The market research firm Clutch is out with a new report that provides some good advice for businesses that want to leverage their corporate social responsibility (CSR) platforms for publicity: tread carefully.
The report is in the form of an article straightforwardly titled, “How Businesses Can Approach Corporate Social Responsibility and Public Relations.”
To construct the report, Clutch asked 420 U.S. consumers how they expect businesses to show their commitment to social responsibility. Two intertwining trends emerged.
First, today’s consumers do place a great deal of importance on corporate social responsibility. In fact, a significant majority expects corporations to make a commitment to social responsibility. The expectations are especially high for categories that are intimately entwined with daily life: food, technology, and fashion.
Second, this report reiterates that consumers also expect companies to back up their words with action:
“People expect businesses to do more than simply express support for a cause and call it corporate social responsibility; they want to see businesses act on social issues."
That sounds simple enough. However, the devil is in the details, as Clutch warns:
“…corporate social responsibility is not ‘one size fits all.’
“Businesses must consider their customers’ values, their brand's unique purpose, and where they can make the most impact when implementing a corporate social responsibility effort.”
This all boils down to a complicated balancing act. Clutch suggests that companies can work out an effective strategy by asking themselves three simple questions:
That’s a lot to digest, and Clutch peppers the report with a generous dose of examples and mini case studies as illustration.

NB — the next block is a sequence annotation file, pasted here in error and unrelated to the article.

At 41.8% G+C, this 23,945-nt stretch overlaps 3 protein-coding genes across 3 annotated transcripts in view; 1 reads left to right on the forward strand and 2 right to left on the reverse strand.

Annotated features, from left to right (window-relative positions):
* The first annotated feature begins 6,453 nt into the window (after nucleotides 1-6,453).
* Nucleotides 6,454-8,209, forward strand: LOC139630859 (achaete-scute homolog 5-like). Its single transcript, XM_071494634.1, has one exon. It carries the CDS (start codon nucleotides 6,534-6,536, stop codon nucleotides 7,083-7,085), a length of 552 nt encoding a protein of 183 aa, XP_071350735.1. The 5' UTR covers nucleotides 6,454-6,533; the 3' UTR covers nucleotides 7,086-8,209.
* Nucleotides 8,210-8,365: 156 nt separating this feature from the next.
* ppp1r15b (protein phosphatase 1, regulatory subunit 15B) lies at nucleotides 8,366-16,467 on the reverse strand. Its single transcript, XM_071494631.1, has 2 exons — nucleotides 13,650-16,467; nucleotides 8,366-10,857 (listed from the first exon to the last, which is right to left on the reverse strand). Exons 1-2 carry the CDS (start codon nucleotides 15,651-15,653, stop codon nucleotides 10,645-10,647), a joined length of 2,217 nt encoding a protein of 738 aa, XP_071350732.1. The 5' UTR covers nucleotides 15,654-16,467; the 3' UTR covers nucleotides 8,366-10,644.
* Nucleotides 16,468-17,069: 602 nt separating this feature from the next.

Coincidentally, earlier this week TriplePundit had an opportunity to speak with the high-end New York fashion designer Mara Hoffman, who is President of her eponymous named company, Mara Hoffman. Her company’s recent shift into the recycled materials supply chain mirrors some of the points made by Clutch.
In 2017 Mara Hoffman struck up a relationship with the fabric solutions company Unifi to use its recycled plastic fabric, REPREVE, in her swimwear collection.
If REPREVE rings some bells, back in 2015 3p took note of its use by Ford for upholstering the seats of its iconic F-150 pickup trucks.
That’s quite a leap to the world of high fashion, but in essence it is a seamless one.
“Moving in to recycled material was a natural evolution,” Hoffman explained. “Four years ago, our company was 15 years old and we were on a different trajectory. We were poised to grow, but we literally hit a wall.”
Hoffman attributes the company’s “change or die moment” four years ago to an environmental awareness sparked by her three-year-old son.
Since then, her company has embarked on a slate of CSR measures focusing on sustainable fibers, trims and packaging.
She is also keenly aware that designers and manufacturers can push the corporate social responsibility movement ahead of consumers, though she emphasizes the importance of doing so in a way that engages customers:
“It’s always hopeful and exciting to hear that consumers are holding us accountable, but the price point can be an obstacle.